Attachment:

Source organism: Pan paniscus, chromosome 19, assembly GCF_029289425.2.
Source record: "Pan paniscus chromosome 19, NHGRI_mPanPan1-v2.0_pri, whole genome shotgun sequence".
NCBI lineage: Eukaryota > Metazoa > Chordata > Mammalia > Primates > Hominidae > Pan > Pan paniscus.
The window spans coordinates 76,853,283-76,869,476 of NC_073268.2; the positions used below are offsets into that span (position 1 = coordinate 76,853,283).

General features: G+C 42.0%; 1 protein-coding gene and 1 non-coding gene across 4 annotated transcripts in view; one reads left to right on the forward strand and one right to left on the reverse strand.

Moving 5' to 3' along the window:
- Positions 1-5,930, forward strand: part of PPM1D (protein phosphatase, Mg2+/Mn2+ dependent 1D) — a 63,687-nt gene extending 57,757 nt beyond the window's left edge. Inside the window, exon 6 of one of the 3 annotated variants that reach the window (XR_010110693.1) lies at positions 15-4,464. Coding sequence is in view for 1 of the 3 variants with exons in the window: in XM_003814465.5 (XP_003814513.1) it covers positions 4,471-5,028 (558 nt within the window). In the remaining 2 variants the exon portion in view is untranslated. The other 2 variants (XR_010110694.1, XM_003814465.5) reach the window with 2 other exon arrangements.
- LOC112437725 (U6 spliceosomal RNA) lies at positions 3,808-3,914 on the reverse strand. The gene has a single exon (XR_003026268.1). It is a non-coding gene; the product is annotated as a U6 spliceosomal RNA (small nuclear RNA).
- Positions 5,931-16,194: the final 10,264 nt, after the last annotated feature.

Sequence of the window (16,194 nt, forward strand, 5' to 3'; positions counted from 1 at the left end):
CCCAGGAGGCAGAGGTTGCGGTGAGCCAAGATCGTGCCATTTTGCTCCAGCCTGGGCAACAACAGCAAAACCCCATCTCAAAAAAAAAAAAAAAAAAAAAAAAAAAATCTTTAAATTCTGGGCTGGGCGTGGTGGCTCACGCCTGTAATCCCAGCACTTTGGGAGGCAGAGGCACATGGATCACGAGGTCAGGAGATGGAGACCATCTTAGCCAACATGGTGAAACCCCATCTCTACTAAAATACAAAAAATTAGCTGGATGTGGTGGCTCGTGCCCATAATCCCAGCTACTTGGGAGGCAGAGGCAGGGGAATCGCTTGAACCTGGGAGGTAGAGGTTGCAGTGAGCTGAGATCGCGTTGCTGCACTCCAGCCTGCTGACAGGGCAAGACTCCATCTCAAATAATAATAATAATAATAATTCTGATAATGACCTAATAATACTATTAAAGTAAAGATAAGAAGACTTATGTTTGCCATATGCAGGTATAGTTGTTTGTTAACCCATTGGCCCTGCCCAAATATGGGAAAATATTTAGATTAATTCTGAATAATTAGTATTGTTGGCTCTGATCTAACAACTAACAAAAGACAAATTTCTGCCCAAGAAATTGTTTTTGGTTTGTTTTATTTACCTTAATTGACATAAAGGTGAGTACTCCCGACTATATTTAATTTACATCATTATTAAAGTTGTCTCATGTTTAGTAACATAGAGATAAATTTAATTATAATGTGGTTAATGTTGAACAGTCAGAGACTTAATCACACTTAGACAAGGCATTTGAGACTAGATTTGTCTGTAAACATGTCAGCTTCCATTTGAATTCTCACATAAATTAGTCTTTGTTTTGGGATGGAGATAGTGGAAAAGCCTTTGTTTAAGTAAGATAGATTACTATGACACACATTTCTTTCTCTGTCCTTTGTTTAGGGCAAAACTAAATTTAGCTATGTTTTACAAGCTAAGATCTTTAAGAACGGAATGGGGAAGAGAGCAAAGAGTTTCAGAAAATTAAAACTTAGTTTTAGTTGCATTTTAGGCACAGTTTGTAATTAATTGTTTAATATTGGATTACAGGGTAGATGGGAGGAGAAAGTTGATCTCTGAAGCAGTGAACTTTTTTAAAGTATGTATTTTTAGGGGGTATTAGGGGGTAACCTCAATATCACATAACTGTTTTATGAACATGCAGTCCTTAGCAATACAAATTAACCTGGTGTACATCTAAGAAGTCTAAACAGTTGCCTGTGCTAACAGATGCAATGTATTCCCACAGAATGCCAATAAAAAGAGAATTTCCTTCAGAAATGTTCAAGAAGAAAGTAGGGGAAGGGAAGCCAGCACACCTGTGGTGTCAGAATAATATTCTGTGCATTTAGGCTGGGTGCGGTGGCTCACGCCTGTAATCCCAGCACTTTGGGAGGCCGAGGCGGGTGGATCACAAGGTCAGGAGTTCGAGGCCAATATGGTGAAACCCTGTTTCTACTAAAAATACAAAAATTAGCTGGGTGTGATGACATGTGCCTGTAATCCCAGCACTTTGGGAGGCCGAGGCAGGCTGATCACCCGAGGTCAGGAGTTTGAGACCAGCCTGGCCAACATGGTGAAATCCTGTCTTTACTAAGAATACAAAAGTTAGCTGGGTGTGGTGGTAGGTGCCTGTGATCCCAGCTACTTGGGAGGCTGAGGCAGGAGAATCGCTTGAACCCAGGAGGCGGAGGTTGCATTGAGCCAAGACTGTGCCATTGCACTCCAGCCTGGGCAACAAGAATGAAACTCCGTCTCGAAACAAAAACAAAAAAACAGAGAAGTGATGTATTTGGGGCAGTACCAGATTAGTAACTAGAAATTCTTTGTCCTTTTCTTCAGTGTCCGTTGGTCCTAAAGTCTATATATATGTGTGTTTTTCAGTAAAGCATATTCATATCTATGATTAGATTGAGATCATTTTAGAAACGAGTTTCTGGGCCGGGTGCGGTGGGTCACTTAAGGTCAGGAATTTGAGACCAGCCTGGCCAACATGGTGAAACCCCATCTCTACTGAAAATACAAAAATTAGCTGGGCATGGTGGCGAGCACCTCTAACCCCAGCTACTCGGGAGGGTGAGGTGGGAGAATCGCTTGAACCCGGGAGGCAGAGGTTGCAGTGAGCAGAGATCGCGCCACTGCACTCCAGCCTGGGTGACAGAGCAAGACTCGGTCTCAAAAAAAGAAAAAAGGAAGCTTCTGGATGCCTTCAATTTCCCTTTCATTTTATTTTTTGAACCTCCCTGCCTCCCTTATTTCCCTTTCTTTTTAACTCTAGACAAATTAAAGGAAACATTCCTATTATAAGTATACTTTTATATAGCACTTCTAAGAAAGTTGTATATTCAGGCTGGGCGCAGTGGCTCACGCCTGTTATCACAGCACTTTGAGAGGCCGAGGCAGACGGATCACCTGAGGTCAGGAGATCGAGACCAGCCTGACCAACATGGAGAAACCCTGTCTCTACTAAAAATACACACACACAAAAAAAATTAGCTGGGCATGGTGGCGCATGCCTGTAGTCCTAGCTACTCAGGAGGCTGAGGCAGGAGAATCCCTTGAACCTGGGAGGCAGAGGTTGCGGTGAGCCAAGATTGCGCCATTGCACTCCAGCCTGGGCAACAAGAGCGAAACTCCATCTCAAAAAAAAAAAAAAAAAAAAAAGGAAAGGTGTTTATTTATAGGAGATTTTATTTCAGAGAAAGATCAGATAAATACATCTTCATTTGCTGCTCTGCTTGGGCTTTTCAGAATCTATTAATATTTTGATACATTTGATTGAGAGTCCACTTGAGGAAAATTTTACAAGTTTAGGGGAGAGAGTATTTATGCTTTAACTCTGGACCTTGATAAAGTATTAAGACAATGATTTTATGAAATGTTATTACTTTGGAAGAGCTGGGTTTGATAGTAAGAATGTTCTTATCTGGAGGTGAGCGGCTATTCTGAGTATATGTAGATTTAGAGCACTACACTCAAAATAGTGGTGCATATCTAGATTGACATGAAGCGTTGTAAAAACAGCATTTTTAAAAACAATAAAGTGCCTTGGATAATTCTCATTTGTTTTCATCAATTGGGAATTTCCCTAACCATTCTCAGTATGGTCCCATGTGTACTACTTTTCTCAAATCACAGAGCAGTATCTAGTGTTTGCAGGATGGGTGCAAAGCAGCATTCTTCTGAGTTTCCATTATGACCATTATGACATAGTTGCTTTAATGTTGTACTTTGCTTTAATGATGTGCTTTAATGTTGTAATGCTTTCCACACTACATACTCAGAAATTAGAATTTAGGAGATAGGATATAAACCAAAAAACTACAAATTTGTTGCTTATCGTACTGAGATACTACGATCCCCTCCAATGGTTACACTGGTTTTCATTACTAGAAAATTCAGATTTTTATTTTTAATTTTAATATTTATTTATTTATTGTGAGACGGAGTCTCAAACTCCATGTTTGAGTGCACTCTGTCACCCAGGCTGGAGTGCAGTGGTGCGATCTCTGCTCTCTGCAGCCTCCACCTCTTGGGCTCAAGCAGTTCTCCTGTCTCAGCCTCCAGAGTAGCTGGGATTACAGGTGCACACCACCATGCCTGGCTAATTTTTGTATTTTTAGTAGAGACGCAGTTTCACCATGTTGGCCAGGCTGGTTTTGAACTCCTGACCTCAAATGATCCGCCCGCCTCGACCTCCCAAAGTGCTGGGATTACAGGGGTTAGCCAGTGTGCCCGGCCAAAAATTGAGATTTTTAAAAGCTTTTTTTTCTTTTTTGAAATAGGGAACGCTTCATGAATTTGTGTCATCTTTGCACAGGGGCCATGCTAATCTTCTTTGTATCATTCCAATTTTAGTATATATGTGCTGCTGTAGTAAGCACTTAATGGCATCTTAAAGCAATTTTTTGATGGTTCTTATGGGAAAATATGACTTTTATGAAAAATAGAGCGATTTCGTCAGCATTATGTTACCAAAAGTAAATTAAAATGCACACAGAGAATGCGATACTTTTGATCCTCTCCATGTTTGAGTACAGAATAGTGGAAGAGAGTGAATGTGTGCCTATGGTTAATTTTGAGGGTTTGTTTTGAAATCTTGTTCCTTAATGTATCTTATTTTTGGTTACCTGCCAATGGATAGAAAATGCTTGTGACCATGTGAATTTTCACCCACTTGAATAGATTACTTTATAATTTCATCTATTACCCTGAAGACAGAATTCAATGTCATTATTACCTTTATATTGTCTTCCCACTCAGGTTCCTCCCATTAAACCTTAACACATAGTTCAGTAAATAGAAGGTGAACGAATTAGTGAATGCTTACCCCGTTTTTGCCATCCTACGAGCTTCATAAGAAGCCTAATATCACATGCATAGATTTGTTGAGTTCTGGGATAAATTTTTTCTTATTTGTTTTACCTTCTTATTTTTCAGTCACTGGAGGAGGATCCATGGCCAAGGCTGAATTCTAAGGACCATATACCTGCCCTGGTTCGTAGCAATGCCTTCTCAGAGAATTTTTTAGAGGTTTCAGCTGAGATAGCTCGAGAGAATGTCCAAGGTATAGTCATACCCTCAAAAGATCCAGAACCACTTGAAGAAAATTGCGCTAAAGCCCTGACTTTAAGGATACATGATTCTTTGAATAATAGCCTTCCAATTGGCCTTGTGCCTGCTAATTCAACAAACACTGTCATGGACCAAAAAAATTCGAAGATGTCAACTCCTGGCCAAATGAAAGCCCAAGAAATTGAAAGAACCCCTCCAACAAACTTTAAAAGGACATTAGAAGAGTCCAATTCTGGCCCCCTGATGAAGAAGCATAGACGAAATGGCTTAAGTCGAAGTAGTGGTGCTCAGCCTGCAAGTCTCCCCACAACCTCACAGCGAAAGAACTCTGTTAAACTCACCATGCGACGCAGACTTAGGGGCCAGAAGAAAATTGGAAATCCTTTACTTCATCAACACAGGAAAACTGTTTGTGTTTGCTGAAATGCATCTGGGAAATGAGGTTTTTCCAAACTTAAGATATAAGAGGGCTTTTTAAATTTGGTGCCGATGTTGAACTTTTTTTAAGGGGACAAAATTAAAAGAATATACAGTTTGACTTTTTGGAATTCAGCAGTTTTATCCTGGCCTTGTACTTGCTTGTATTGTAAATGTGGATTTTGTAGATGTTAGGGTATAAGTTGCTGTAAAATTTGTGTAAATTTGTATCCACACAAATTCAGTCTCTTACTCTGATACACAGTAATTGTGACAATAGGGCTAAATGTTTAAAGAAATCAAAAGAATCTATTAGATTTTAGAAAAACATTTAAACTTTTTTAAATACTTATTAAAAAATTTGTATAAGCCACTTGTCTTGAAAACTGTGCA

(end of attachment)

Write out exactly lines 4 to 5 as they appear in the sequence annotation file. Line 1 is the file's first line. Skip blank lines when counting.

The window spans coordinates 76,853,283-76,869,476 of NC_073268.2; the positions used below are offsets into that span (position 1 = coordinate 76,853,283).

General features: G+C 42.0%; 1 protein-coding gene and 1 non-coding gene across 4 annotated transcripts in view; one reads left to right on the forward strand and one right to left on the reverse strand.